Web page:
2011 - I Programmer's Review of the Year
Written by I Programmer Team   
Saturday, 31 December 2011
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2011 - I Programmer's Review of the Year
The Kinect phenomenon

So much happened in 2011 but most of it focused around a few interesting centers of action. We look back at the year from a programmer's perspective.

HTML5 and all that

You can't deny that success of HTML5 and the demise of all things .NET and most things Flash came as something of a shock. The writing was on the wall but it all came tumbling down much faster than anticipated. But the story of HTML5 in 2011 has already been written so we won't go over it all again. Let's focus on some of the other events.

Java 7 takes centre stage

After HTML5, 2011 can be characterized as the year of the language. We had revivals and new births aplenty. Perhaps the most complex and compelling story is what happened to Java. After much worry about what Oracle would do to the language, and after Apache resigning from the JSP, the update to create Java 7 went quite well. Everyone seemed pleased with the progress and few bothered to comment that the best had been postponed for the next version just to make it possible to get something out of the door. Overall Java is clearly revitalized but all eyes are still on Oracle as if waiting to see what damage it can do to the world's most popular language. After all, it managed to split the OpenOffice community to create LibreOffice and then gave up and decided to give OpenOffice.org to Apache - could it get any worse?


A development that will probably have to wait until next year for a verdict is the release and open sourcing of JavaFX 2.0. Back in 2010 it all looked bleak for this new Java UI with it essentially being trashed before a replacement was available. However the new JavaFX beta looks good and might even allow Java programmers to escape the stereotype of the server's best language. Java 7 and JavaFX 2.0 could put Java back on the desktop and interacting directly with users.

COM is back!

Java wasn't the only language to get a make over. The hidden leviation that is C++ managed a refresh in the form of C++11 a new standard. Important though this was the real revival has been going on in the world of the Microsoft programmer. While the HTML5/JavaScript revolution is going on the C++ programmers have taken the opportunity to simply take over. There was no need for skirmishing and snipers, the C++ objects simply overran the opposition. COM is back! That most horrific of runtime object technologies has been civilized and has made the native code revolution complete.

Windows now has WinRT which is a C++ COM based API for creating the new Metro style apps. The theory is that you can use any language you like to create a Metro app but it seems clear that C++ is the king among poor second choices. In the Microsoft world C++ gains ground at the expense of C# which is perhaps the only language to have suffered damage this year.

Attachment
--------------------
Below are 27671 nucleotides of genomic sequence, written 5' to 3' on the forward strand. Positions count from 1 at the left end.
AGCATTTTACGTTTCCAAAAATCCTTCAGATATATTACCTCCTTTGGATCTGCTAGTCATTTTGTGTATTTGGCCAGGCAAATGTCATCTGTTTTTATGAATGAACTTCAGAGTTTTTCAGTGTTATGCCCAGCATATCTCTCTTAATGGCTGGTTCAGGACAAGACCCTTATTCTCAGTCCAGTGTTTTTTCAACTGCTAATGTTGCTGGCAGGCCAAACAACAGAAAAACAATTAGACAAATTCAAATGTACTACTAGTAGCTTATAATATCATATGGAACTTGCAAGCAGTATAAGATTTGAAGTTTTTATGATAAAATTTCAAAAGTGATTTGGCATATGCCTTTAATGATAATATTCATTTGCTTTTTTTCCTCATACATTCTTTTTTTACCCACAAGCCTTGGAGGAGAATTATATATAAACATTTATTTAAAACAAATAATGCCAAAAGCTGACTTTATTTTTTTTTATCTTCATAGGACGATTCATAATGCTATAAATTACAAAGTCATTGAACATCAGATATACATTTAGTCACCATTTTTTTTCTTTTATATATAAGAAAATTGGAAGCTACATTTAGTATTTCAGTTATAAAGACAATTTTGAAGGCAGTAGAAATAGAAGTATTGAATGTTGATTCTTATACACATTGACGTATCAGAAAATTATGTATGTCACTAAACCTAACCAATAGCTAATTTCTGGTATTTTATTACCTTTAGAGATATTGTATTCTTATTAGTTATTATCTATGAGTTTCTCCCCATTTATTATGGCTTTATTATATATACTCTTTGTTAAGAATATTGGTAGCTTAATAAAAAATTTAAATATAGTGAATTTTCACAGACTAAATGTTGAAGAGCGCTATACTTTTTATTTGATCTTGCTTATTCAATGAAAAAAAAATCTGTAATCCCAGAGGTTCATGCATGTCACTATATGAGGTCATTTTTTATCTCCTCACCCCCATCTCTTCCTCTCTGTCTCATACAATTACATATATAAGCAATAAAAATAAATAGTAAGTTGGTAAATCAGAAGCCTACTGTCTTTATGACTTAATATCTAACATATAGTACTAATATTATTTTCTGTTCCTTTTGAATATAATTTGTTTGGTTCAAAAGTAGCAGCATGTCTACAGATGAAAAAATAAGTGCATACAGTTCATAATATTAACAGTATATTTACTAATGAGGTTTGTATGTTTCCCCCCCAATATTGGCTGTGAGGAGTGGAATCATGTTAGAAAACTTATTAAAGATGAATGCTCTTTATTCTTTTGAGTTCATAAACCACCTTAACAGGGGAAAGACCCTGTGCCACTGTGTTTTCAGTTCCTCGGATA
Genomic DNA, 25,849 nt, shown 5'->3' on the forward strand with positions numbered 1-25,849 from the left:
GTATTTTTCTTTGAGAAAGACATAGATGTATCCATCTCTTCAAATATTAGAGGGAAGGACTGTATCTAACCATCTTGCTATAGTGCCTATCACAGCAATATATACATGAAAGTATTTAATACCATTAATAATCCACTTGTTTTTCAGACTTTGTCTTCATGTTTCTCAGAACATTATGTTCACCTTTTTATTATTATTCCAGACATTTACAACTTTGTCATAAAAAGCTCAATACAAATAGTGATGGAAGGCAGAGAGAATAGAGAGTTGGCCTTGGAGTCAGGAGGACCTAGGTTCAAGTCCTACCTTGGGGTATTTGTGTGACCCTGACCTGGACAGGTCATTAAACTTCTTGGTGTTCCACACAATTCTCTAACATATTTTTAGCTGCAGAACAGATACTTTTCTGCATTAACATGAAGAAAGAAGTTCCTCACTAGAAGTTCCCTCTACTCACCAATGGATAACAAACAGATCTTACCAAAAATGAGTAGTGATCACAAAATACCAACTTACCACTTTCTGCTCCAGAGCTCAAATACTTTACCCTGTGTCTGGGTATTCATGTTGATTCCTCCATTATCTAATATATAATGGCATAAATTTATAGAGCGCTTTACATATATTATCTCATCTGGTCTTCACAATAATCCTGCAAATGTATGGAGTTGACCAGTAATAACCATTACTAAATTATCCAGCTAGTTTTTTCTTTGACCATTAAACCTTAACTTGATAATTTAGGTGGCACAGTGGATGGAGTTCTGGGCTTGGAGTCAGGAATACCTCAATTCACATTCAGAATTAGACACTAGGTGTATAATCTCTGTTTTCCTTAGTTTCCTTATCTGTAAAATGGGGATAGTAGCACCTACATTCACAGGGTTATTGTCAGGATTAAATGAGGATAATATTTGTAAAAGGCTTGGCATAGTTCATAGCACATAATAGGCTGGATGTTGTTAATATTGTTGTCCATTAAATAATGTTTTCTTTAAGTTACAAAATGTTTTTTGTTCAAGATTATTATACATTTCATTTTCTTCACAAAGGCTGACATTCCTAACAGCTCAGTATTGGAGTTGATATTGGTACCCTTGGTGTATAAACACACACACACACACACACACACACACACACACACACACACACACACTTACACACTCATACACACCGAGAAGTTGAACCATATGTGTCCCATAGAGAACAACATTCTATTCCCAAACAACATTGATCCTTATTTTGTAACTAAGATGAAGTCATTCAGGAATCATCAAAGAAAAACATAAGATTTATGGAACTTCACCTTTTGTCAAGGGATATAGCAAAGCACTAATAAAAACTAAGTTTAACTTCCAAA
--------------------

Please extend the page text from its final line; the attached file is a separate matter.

The C++ movement also promoted the use of "native" as a term to describe the use of a language that compiled to machine code that then to a Virtual Machine. "Native" has come to mean "faster and better" and, even in the world of browsers where JavaScript rules, Chrome has introduced the ability to run native code via NaCl.


At the same time  as the native world got up a head of steam the range of languages looking to either run on the JVM and perhaps replace Java or compile to JavaScript to replace JavaScript grew. It seemed that for new languages anything that started with "Java" was a good target to aim to depose. The onslaught against Java was partly brought about by how slow it had been developing and languages such as CeylonXtend and Kotlin aimed to do better. By the end of the year, and after Java 7 was a reality things were looking less sure for Java killers. In the coming year it looks as if Java might be getting strong enough to fend off all comers. 

Poor old JavaScript on the other hand is having a much tougher time. Just about everyone wants to replace it. CoffeeScript has been creeping up on it slowly throughout the year and then late on suddenly Google pops up with Dart - a very aggressive JavaScript killer. Of course the fact that all of these languages tend to compile to JavaScript sort of helps to reinforce its de facto position as the "native" code of the browser. JavaScript isn't bad - its just misunderstood.

Interestingly while everyone and his dog were trying to kill off JavaScript lots of other programmers were demonstrating just what could be done using it. There have been implementations of PDF viewers, codecs (both audio and video), and even a JVM in JavaScript. Perhaps the biggest gain for JavaScript during the year has to be the growing interest in Node.js - JavaScript for the server - which has now found its way onto Windows and Azure with Microsoft's help. At the end of 2011 JavaScript is probably the most important language and 2012 will most likely consolidate this position as HTML5 continues its advance and Microsoft adopts it as a key Windows language.




The strange thing about 2011 is that few seem to have noticed the way Microsoft is refusing to support WebGL which brings 3D graphics to the web and has to be a key to the long term success of HTML5 web apps. Why isn't anyone getting annoyed that Microsoft is holding things back as per usual? Perhaps we might see an IE9/10 backlash in 2012.

Last Updated ( Sunday, 01 January 2012 )